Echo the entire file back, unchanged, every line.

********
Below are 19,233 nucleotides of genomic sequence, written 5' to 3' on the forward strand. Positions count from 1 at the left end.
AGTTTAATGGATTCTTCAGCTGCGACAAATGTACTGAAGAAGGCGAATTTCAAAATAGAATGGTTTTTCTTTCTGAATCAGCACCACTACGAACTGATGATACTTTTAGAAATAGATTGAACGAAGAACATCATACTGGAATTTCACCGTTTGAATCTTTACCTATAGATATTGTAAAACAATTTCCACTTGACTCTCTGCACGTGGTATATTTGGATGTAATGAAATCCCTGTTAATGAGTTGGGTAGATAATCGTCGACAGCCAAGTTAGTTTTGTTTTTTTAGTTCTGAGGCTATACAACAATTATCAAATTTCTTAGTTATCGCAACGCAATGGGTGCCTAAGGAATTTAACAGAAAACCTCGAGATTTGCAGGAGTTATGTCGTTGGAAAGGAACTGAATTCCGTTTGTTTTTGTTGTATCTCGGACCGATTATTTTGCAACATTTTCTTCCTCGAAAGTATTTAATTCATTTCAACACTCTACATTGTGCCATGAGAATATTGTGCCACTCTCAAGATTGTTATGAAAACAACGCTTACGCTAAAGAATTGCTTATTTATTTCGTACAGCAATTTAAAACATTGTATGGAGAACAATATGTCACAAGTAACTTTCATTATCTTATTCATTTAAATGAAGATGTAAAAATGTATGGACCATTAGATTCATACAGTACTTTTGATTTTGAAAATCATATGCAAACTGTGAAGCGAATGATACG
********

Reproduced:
Below are 19,233 nucleotides of genomic sequence, written 5' to 3' on the forward strand. Positions count from 1 at the left end.
AGTTTAATGGATTCTTCAGCTGCGACAAATGTACTGAAGAAGGCGAATTTCAAAATAGAATGGTTTTTCTTTCTGAATCAGCACCACTACGAACTGATGATACTTTTAGAAATAGATTGAACGAAGAACATCATACTGGAATTTCACCGTTTGAATCTTTACCTATAGATATTGTAAAACAATTTCCACTTGACTCTCTGCACGTGGTATATTTGGATGTAATGAAATCCCTGTTAATGAGTTGGGTAGATAATCGTCGACAGCCAAGTTAGTTTTGTTTTTTTAGTTCTGAGGCTATACAACAATTATCAAATTTCTTAGTTATCGCAACGCAATGGGTGCCTAAGGAATTTAACAGAAAACCTCGAGATTTGCAGGAGTTATGTCGTTGGAAAGGAACTGAATTCCGTTTGTTTTTGTTGTATCTCGGACCGATTATTTTGCAACATTTTCTTCCTCGAAAGTATTTAATTCATTTCAACACTCTACATTGTGCCATGAGAATATTGTGCCACTCTCAAGATTGTTATGAAAACAACGCTTACGCTAAAGAATTGCTTATTTATTTCGTACAGCAATTTAAAACATTGTATGGAGAACAATATGTCACAAGTAACTTTCATTATCTTATTCATTTAAATGAAGATGTAAAAATGTATGGACCATTAGATTCATACAGTACTTTTGATTTTGAAAATCATATGCAAACTGTGAAGCGAATGATACG